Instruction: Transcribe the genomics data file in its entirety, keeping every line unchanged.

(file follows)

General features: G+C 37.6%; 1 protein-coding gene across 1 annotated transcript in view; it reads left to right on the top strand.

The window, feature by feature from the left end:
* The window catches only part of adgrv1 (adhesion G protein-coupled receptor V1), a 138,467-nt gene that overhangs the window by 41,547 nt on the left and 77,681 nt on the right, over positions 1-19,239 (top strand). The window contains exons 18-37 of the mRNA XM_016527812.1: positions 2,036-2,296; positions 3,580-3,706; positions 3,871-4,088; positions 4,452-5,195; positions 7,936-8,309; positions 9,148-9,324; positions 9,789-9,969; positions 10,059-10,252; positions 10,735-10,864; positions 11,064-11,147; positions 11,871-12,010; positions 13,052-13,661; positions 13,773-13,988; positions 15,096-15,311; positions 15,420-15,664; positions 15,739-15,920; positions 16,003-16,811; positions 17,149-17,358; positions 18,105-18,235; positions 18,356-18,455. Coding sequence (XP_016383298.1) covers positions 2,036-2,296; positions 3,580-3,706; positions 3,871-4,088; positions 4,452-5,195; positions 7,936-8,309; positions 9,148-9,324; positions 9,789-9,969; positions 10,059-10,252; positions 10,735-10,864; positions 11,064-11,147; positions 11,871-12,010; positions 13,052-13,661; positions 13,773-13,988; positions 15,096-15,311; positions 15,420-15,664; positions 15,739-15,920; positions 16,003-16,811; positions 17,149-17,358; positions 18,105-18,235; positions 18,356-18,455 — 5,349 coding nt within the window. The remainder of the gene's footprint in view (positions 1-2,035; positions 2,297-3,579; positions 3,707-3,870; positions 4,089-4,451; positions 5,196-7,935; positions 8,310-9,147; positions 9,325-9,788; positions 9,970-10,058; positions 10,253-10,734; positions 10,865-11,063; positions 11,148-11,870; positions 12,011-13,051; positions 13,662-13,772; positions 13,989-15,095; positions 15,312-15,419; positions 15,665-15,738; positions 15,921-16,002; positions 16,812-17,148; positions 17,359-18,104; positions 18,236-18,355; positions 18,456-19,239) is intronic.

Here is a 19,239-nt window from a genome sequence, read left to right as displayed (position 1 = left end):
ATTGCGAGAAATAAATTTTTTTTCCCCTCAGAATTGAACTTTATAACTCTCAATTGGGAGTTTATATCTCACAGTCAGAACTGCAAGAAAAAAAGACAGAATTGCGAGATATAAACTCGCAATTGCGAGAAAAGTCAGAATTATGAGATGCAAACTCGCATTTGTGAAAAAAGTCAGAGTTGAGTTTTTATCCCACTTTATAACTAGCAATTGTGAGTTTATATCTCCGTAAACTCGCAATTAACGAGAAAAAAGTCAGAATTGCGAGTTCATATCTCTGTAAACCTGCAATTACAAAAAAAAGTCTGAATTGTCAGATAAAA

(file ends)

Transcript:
General features: G+C 37.6%; 1 protein-coding gene across 1 annotated transcript in view; it reads left to right on the top strand.

The window, feature by feature from the left end:
* The window catches only part of adgrv1 (adhesion G protein-coupled receptor V1), a 138,467-nt gene that overhangs the window by 41,547 nt on the left and 77,681 nt on the right, over positions 1-19,239 (top strand). The window contains exons 18-37 of the mRNA XM_016527812.1: positions 2,036-2,296; positions 3,580-3,706; positions 3,871-4,088; positions 4,452-5,195; positions 7,936-8,309; positions 9,148-9,324; positions 9,789-9,969; positions 10,059-10,252; positions 10,735-10,864; positions 11,064-11,147; positions 11,871-12,010; positions 13,052-13,661; positions 13,773-13,988; positions 15,096-15,311; positions 15,420-15,664; positions 15,739-15,920; positions 16,003-16,811; positions 17,149-17,358; positions 18,105-18,235; positions 18,356-18,455. Coding sequence (XP_016383298.1) covers positions 2,036-2,296; positions 3,580-3,706; positions 3,871-4,088; positions 4,452-5,195; positions 7,936-8,309; positions 9,148-9,324; positions 9,789-9,969; positions 10,059-10,252; positions 10,735-10,864; positions 11,064-11,147; positions 11,871-12,010; positions 13,052-13,661; positions 13,773-13,988; positions 15,096-15,311; positions 15,420-15,664; positions 15,739-15,920; positions 16,003-16,811; positions 17,149-17,358; positions 18,105-18,235; positions 18,356-18,455 — 5,349 coding nt within the window. The remainder of the gene's footprint in view (positions 1-2,035; positions 2,297-3,579; positions 3,707-3,870; positions 4,089-4,451; positions 5,196-7,935; positions 8,310-9,147; positions 9,325-9,788; positions 9,970-10,058; positions 10,253-10,734; positions 10,865-11,063; positions 11,148-11,870; positions 12,011-13,051; positions 13,662-13,772; positions 13,989-15,095; positions 15,312-15,419; positions 15,665-15,738; positions 15,921-16,002; positions 16,812-17,148; positions 17,359-18,104; positions 18,236-18,355; positions 18,456-19,239) is intronic.

Here is a 19,239-nt window from a genome sequence, read left to right as displayed (position 1 = left end):
ATTGCGAGAAATAAATTTTTTTTCCCCTCAGAATTGAACTTTATAACTCTCAATTGGGAGTTTATATCTCACAGTCAGAACTGCAAGAAAAAAAGACAGAATTGCGAGATATAAACTCGCAATTGCGAGAAAAGTCAGAATTATGAGATGCAAACTCGCATTTGTGAAAAAAGTCAGAGTTGAGTTTTTATCCCACTTTATAACTAGCAATTGTGAGTTTATATCTCCGTAAACTCGCAATTAACGAGAAAAAAGTCAGAATTGCGAGTTCATATCTCTGTAAACCTGCAATTACAAAAAAAAGTCTGAATTGTCAGATAAAA